I would recommend that you work through the second part, and see how you find the material. It should be accessible.

You may also want to take a look at Ben Green's notes on the structure theory of Set Addition.

Let me add: If you are mainly interested in classical additive combinatorics, as it applies to the natural numbers, then I strongly recommend Melvyn Nathanson, "Additive number theory. Vol II: Inverse problems and the geometry of sumsets", Springer, GTM 165, 1996.

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Thank you your answer! What do you think would be needed to be able to read the whole book? Probability is given, as I see it, but what more? fourier analysis seems to be there too, but from what I can see it's at a high level? I'm very curious about this since I'd like to do a thesis in the subject. –  czikszentmihalyi Nov 21 '10 at 3:52
I would think it mostly needs certain level of mathematical comfort, since the style is very terse. Fourier analysis is used, for example, but in principle you should be able to follow most of what they do with it, if you work on your own the required equalities and inequalities that they use. With a reference on the side to check a few technical facts (a decent book on functional analysis is much more than enough, I would think), you ought to be fine. –  Andres Caicedo Nov 21 '10 at 4:06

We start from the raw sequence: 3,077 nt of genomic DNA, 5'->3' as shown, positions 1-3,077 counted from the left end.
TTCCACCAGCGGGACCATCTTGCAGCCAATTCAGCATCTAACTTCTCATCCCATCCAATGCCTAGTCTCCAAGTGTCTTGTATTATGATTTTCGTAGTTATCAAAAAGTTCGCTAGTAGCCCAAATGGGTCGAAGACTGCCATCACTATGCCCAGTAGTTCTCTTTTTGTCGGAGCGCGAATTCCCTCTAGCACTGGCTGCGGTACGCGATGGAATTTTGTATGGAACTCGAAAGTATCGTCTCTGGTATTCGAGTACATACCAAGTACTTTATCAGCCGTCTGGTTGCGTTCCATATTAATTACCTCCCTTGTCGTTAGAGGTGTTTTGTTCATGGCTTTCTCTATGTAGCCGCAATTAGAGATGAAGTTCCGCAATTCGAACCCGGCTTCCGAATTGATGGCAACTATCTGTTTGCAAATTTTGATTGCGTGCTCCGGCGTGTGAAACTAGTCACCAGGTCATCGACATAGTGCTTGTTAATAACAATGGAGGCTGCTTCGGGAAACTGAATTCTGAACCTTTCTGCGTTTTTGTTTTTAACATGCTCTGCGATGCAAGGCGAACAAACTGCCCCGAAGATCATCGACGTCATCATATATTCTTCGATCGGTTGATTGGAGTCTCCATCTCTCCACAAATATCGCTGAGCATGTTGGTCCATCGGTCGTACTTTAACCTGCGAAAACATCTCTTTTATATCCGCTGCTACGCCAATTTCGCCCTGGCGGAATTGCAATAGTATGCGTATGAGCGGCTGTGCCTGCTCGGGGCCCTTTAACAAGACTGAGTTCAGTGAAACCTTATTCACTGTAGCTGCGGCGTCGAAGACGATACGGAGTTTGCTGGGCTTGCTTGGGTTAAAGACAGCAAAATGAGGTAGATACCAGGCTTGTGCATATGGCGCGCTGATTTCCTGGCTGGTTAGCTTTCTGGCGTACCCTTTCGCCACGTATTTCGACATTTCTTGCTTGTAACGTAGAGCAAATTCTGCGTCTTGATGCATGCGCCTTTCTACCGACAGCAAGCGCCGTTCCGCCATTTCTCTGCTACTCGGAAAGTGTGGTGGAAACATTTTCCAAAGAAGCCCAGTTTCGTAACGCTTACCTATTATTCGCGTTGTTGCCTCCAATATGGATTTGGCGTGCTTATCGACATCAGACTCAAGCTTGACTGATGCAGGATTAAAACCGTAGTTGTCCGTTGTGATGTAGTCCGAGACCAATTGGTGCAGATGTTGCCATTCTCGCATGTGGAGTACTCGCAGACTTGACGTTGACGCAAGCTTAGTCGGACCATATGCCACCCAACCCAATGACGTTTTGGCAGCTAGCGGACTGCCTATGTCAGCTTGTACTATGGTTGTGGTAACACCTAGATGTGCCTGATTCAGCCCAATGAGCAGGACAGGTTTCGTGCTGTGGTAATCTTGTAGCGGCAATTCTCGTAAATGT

Also, large portions of the book are independent of one another, so you should be able to find chapters that you can follow more easily than others. All have many interesting questions and provide references, so you will have plenty of material to work with during your thesis, even if you do not read certain sections because they may need more technical prerequisites. I would recommend to read a different source for Szemeredi's theorem, though. I think that Tao and Green have many other papers on the subject where you may benefit more from the presentation. –  Andres Caicedo Nov 21 '10 at 4:08
Again, if the style ends up being too hard, take a look at some of the other references I mentioned. The goal of this book is to show how many results from different areas can be seen in the light of common themes and techniques, so really there is a lot of interconnection, but there is also quite a bit of independent material. –  Andres Caicedo Nov 21 '10 at 4:10